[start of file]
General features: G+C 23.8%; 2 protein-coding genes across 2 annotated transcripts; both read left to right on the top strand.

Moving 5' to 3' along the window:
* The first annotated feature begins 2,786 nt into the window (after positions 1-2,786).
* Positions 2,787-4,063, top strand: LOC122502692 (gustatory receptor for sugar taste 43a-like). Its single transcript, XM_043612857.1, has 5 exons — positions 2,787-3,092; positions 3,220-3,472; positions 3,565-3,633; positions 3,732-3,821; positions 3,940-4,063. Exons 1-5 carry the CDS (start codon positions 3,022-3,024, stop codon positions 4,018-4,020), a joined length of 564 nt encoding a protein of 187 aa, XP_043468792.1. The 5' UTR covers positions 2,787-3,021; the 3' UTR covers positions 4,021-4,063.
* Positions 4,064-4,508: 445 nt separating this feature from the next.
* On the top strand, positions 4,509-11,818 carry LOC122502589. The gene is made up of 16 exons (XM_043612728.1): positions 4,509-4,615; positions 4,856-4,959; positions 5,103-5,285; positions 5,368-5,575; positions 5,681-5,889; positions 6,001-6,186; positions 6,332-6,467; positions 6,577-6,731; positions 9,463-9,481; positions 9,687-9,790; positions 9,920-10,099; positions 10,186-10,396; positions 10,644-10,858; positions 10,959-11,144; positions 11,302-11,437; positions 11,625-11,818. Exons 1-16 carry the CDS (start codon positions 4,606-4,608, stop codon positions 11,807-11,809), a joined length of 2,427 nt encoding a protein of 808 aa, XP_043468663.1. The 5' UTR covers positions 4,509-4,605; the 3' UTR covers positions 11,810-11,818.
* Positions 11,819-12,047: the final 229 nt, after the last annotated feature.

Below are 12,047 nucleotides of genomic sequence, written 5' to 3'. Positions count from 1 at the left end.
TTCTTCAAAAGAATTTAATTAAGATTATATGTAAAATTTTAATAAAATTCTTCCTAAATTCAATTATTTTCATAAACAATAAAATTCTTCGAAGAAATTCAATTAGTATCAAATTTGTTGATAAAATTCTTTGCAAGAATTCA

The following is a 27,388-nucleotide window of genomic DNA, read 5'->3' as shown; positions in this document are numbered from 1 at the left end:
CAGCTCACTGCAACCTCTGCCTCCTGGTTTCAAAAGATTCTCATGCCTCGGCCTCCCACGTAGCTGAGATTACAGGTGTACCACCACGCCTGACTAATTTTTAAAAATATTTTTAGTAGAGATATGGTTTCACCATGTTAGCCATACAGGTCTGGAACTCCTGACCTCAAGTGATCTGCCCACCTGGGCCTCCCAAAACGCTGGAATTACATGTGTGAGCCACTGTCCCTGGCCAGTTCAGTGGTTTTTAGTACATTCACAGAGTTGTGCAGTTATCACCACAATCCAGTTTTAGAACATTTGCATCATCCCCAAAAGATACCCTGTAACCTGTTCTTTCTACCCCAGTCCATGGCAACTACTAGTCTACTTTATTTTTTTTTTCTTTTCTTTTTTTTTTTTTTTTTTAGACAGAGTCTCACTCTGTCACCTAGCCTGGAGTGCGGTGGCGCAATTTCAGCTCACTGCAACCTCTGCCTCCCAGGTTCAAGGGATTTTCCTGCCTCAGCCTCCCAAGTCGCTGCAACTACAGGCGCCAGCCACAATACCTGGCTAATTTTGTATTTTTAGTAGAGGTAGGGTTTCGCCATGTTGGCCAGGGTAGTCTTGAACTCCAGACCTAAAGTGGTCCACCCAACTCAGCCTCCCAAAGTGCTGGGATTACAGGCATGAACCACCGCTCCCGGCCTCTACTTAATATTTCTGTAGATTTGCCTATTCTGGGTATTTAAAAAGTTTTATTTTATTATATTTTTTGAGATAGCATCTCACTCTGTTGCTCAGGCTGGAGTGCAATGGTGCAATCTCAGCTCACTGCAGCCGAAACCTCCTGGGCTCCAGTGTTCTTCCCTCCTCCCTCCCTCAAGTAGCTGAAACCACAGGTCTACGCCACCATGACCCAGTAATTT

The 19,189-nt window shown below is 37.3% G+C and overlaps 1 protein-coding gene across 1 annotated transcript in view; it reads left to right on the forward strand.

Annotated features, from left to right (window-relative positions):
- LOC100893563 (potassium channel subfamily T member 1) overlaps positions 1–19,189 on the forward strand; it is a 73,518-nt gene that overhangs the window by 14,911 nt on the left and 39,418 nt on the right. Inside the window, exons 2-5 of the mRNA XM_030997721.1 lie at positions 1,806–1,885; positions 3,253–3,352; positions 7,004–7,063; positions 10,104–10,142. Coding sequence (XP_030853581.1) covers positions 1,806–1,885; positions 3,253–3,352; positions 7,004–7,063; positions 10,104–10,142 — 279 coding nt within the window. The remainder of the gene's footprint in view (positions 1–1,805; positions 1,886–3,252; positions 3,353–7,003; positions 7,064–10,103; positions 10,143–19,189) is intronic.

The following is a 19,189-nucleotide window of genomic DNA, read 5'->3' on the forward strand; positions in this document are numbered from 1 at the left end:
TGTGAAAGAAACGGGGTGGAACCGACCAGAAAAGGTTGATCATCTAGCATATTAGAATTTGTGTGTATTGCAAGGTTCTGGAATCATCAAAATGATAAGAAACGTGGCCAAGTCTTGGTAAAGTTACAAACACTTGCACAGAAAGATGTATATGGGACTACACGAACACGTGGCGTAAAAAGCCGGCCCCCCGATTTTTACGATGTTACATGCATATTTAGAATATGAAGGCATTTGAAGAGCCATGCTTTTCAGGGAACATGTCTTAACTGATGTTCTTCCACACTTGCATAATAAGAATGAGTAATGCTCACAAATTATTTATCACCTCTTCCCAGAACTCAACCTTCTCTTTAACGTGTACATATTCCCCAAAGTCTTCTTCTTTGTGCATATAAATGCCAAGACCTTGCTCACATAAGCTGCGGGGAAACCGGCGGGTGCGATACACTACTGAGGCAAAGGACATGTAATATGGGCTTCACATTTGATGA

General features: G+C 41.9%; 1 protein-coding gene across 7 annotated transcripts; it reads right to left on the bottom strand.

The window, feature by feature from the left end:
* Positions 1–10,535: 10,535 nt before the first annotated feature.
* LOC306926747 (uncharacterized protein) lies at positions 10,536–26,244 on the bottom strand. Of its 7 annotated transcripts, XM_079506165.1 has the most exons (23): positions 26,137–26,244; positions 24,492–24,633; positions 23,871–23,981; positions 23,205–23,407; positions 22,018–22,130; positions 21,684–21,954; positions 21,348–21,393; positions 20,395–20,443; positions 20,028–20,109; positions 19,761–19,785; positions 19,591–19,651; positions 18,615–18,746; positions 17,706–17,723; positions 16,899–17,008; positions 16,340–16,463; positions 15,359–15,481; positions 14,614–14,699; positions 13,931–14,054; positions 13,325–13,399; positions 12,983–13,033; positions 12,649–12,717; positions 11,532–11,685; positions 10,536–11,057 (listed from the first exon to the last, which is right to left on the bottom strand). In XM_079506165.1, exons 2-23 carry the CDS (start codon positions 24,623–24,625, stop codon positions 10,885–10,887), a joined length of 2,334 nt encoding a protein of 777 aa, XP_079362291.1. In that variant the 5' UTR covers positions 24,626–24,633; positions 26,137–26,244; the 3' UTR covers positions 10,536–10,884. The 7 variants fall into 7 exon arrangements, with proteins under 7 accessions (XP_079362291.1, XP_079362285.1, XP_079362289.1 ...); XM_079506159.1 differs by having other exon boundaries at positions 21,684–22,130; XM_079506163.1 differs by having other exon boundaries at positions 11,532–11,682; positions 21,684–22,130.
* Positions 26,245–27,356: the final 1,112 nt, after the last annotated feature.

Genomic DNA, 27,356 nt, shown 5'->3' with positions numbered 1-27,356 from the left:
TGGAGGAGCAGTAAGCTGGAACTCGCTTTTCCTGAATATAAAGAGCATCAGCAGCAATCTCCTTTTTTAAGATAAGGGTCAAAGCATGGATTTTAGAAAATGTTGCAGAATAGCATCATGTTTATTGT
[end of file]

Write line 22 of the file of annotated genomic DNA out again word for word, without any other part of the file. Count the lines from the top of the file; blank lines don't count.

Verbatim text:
Genomic DNA, 27,356 nt, shown 5'->3' with positions numbered 1-27,356 from the left: